Tensions Simmer In Anbar As U.S. Handoff Nears The U.S. military touts the relative security of Anbar — once one of the most restive areas in Iraq — after working with tribal sheiks to combat al-Qaida. But the rise of the sheiks has set off a new political conflict, and tensions still simmer beneath the surface.
NPR logo

Tensions Simmer In Anbar As U.S. Handoff Nears

  • Download
  • <iframe src="https://www.npr.org/player/embed/92236760/92236742" width="100%" height="290" frameborder="0" scrolling="no" title="NPR embedded audio player">
  • Transcript
Tensions Simmer In Anbar As U.S. Handoff Nears

Tensions Simmer In Anbar As U.S. Handoff Nears

  • Download
  • <iframe src="https://www.npr.org/player/embed/92236760/92236742" width="100%" height="290" frameborder="0" scrolling="no" title="NPR embedded audio player">
  • Transcript

RENEE MONTAGNE, host:

And in Iraq, American soldiers will soon hand over security control of Anbar Province to the Iraqis. Anbar was once one of the most violent places in Iraq. Sunni Arab insurgents were dominant there. Then tribal sheiks allied to al-Qaida in Iraq began to turn against the insurgents and work with the Americans.

Now it's being touted as a model for the rest of Iraq. Still there are dangers. A suicide bomber last week killed at least 20 people, including three Marines, in the Anbar town of Karma. NPR's Lourdes Garcia-Navarro reports from Anbar's capital, Ramadi, that other tensions are also simmering.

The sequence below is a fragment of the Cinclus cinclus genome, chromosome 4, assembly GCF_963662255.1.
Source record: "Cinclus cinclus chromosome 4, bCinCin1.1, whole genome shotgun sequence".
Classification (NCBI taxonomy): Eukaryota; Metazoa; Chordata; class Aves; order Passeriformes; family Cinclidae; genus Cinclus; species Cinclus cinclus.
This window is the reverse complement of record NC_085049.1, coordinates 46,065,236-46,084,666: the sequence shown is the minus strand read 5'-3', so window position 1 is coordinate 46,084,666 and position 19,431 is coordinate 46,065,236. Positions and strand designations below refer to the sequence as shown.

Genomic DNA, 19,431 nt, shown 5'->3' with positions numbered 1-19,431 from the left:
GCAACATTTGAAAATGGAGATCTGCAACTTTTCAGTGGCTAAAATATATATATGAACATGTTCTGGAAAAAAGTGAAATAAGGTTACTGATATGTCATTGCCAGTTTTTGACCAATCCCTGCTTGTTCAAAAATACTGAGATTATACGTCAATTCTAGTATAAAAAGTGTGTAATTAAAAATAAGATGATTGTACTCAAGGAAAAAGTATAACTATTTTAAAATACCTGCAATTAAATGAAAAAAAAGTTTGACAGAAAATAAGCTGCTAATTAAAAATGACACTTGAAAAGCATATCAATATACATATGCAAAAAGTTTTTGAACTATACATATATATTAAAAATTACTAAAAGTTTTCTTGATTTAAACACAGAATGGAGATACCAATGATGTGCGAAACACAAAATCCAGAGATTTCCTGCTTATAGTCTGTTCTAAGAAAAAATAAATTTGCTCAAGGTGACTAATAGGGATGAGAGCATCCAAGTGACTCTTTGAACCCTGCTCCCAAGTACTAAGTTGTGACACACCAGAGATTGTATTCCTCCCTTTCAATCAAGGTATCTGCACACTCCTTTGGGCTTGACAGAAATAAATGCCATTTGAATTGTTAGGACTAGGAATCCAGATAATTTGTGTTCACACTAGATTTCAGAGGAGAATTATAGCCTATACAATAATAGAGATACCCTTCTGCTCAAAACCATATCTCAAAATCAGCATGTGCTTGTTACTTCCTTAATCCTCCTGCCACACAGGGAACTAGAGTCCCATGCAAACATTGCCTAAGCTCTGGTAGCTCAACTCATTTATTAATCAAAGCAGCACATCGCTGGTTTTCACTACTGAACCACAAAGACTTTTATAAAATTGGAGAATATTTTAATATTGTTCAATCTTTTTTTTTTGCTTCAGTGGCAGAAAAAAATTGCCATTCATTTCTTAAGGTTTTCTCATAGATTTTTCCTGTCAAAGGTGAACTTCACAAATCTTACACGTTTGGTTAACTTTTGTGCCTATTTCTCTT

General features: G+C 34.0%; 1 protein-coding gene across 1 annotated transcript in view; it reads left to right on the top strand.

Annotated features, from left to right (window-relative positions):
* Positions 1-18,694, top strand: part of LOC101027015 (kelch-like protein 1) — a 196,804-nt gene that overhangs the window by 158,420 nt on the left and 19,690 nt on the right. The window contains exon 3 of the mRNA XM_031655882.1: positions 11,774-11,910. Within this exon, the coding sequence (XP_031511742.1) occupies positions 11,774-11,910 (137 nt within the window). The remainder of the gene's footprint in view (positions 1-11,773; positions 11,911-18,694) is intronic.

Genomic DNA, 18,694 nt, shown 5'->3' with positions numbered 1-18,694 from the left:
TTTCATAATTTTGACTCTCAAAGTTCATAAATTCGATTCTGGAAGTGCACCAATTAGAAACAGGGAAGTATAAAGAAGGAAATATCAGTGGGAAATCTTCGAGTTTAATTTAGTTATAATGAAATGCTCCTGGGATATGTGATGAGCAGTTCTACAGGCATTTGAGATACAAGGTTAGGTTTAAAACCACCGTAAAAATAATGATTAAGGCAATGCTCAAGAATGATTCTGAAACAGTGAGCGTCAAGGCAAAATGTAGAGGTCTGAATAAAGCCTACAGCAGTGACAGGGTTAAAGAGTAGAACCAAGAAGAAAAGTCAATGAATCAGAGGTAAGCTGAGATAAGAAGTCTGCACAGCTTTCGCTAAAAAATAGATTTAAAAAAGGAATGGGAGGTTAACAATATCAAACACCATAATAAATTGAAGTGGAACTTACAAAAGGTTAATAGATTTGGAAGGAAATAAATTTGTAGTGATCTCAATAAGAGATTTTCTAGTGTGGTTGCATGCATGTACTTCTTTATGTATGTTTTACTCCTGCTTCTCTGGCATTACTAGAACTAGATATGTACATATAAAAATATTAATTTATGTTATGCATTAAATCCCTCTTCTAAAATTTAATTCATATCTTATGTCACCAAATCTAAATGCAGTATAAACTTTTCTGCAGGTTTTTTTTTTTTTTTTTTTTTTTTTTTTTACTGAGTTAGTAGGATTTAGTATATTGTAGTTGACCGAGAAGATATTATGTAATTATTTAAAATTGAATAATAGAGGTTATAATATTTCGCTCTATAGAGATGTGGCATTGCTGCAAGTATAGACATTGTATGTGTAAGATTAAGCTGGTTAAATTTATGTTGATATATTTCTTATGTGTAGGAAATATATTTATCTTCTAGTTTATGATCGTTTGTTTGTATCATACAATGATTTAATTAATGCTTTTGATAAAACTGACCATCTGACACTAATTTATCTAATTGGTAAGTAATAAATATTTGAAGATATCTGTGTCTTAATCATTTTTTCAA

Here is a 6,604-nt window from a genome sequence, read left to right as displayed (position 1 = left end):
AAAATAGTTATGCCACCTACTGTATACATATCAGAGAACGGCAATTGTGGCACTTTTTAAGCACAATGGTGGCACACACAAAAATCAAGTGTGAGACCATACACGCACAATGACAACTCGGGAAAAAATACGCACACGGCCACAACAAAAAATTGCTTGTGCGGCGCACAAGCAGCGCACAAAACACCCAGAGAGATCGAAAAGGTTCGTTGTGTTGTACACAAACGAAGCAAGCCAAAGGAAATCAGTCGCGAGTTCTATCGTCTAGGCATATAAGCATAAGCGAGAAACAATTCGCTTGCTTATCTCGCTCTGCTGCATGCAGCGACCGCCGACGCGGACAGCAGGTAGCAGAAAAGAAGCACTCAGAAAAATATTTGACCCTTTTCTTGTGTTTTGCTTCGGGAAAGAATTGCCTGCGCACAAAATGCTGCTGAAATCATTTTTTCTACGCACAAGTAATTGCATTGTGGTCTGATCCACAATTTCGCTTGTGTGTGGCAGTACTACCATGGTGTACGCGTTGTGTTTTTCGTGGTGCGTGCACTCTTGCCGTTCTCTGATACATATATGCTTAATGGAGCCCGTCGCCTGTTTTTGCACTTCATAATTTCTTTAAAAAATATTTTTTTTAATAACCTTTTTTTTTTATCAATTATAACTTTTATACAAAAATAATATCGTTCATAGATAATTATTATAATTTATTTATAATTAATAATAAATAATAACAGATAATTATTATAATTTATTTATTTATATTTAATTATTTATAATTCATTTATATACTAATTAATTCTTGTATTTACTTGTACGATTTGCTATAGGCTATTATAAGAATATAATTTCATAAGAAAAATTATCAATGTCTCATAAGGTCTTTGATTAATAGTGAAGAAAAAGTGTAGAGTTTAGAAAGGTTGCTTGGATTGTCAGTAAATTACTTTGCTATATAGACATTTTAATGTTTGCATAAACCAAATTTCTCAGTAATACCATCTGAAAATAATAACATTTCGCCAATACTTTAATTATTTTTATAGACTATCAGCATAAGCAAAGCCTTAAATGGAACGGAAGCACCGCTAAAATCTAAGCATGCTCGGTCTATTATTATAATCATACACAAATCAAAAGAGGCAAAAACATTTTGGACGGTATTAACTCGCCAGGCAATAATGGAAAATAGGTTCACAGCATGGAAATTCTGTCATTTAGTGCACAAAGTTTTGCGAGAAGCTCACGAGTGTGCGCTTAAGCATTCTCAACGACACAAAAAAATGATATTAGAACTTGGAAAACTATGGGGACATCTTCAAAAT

LOURDES GARCIA-NAVARRO: I am standing in a market street in the center of Ramadi. At the height of the fighting right here there were running battles between Marines and insurgents. The shops were completely shuttered. Now around me is the bustling life of commerce. There are small stalls selling clothing, plastic trinkets from China, spices.

There is a measure of security here, but the battle for Ramadi has left both visible and unseen scars.

Mr. MAHIR MAHMOUD KARIM(ph) (Merchant): (Foreign language spoken)

GARCIA-NAVARRO: Mahir Mahmoud Karim sells soap to a female customer. He used to only be able to open the shop two hours a day, if at all. Now he's able to sell his household supplies from 8:00 a.m. to 8:00 p.m. Still, he's wary of the future.

Mr. MAHMOUD KARIM: (Through translator) The current situation is good, very good, but problems will come. There is a power struggle going on here. They shouldn't do the handover of security during the present time, I think.

GARCIA-NAVARRO: That struggle pits the tribal chiefs of the Awakening Movement, as the anti-al-Qaida forces are known, against the members of the Iraqi Islamic Party, who control the provincial council. The prize is not only political power, but also the millions of dollars U.S. forces fork out here. Very little comes from the Shiite-led government. Instead, the U.S. military pays for equipping and funding local forces, be they police or tribal militias, and for the lucrative reconstruction contracts.

Ramadi has always been a conflict zone, and now ahead of the handover the fight for influence and funds has even embroiled the provincial security forces.

Unidentified Man #1: (Foreign language spoken)